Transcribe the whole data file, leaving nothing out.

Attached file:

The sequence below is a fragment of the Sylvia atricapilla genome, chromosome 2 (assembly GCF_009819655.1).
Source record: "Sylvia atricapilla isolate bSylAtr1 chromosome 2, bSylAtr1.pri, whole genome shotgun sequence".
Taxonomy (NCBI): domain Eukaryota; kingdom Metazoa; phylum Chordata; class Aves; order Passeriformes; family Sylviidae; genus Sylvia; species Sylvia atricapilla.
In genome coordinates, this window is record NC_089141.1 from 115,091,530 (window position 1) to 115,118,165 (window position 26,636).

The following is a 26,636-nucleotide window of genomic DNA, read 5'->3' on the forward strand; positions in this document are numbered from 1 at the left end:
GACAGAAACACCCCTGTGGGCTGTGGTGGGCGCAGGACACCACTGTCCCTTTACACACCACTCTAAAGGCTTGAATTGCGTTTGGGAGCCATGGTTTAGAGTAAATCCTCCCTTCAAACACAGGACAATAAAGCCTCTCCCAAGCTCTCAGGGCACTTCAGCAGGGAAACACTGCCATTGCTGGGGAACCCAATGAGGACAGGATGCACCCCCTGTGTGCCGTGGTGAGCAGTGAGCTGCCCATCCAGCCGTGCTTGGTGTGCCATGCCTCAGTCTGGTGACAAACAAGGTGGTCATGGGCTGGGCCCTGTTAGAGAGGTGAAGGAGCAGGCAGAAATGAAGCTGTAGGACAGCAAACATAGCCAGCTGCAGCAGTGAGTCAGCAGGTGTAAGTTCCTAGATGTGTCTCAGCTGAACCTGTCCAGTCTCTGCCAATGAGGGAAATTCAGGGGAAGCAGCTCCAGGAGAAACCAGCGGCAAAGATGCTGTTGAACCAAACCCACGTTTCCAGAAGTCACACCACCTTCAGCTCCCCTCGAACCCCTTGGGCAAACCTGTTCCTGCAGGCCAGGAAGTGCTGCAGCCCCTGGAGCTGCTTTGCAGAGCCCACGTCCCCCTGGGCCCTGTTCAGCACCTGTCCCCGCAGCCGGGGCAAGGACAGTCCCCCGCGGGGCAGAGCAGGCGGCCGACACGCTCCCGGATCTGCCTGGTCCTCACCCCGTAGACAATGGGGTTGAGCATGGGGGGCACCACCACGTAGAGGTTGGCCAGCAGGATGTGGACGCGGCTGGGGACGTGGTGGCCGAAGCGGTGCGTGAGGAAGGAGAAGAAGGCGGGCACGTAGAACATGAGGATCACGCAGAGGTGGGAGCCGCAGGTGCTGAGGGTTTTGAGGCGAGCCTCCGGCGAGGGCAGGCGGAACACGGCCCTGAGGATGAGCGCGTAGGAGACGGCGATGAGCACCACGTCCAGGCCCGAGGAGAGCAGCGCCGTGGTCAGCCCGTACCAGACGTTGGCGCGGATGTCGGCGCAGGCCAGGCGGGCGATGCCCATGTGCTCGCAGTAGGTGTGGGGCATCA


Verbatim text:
The sequence below is a fragment of the Sylvia atricapilla genome, chromosome 2 (assembly GCF_009819655.1).
Source record: "Sylvia atricapilla isolate bSylAtr1 chromosome 2, bSylAtr1.pri, whole genome shotgun sequence".
Taxonomy (NCBI): domain Eukaryota; kingdom Metazoa; phylum Chordata; class Aves; order Passeriformes; family Sylviidae; genus Sylvia; species Sylvia atricapilla.
In genome coordinates, this window is record NC_089141.1 from 115,091,530 (window position 1) to 115,118,165 (window position 26,636).

The following is a 26,636-nucleotide window of genomic DNA, read 5'->3' on the forward strand; positions in this document are numbered from 1 at the left end:
GACAGAAACACCCCTGTGGGCTGTGGTGGGCGCAGGACACCACTGTCCCTTTACACACCACTCTAAAGGCTTGAATTGCGTTTGGGAGCCATGGTTTAGAGTAAATCCTCCCTTCAAACACAGGACAATAAAGCCTCTCCCAAGCTCTCAGGGCACTTCAGCAGGGAAACACTGCCATTGCTGGGGAACCCAATGAGGACAGGATGCACCCCCTGTGTGCCGTGGTGAGCAGTGAGCTGCCCATCCAGCCGTGCTTGGTGTGCCATGCCTCAGTCTGGTGACAAACAAGGTGGTCATGGGCTGGGCCCTGTTAGAGAGGTGAAGGAGCAGGCAGAAATGAAGCTGTAGGACAGCAAACATAGCCAGCTGCAGCAGTGAGTCAGCAGGTGTAAGTTCCTAGATGTGTCTCAGCTGAACCTGTCCAGTCTCTGCCAATGAGGGAAATTCAGGGGAAGCAGCTCCAGGAGAAACCAGCGGCAAAGATGCTGTTGAACCAAACCCACGTTTCCAGAAGTCACACCACCTTCAGCTCCCCTCGAACCCCTTGGGCAAACCTGTTCCTGCAGGCCAGGAAGTGCTGCAGCCCCTGGAGCTGCTTTGCAGAGCCCACGTCCCCCTGGGCCCTGTTCAGCACCTGTCCCCGCAGCCGGGGCAAGGACAGTCCCCCGCGGGGCAGAGCAGGCGGCCGACACGCTCCCGGATCTGCCTGGTCCTCACCCCGTAGACAATGGGGTTGAGCATGGGGGGCACCACCACGTAGAGGTTGGCCAGCAGGATGTGGACGCGGCTGGGGACGTGGTGGCCGAAGCGGTGCGTGAGGAAGGAGAAGAAGGCGGGCACGTAGAACATGAGGATCACGCAGAGGTGGGAGCCGCAGGTGCTGAGGGTTTTGAGGCGAGCCTCCGGCGAGGGCAGGCGGAACACGGCCCTGAGGATGAGCGCGTAGGAGACGGCGATGAGCACCACGTCCAGGCCCGAGGAGAGCAGCGCCGTGGTCAGCCCGTACCAGACGTTGGCGCGGATGTCGGCGCAGGCCAGGCGGGCGATGCCCATGTGCTCGCAGTAGGTGTGGGGCATCA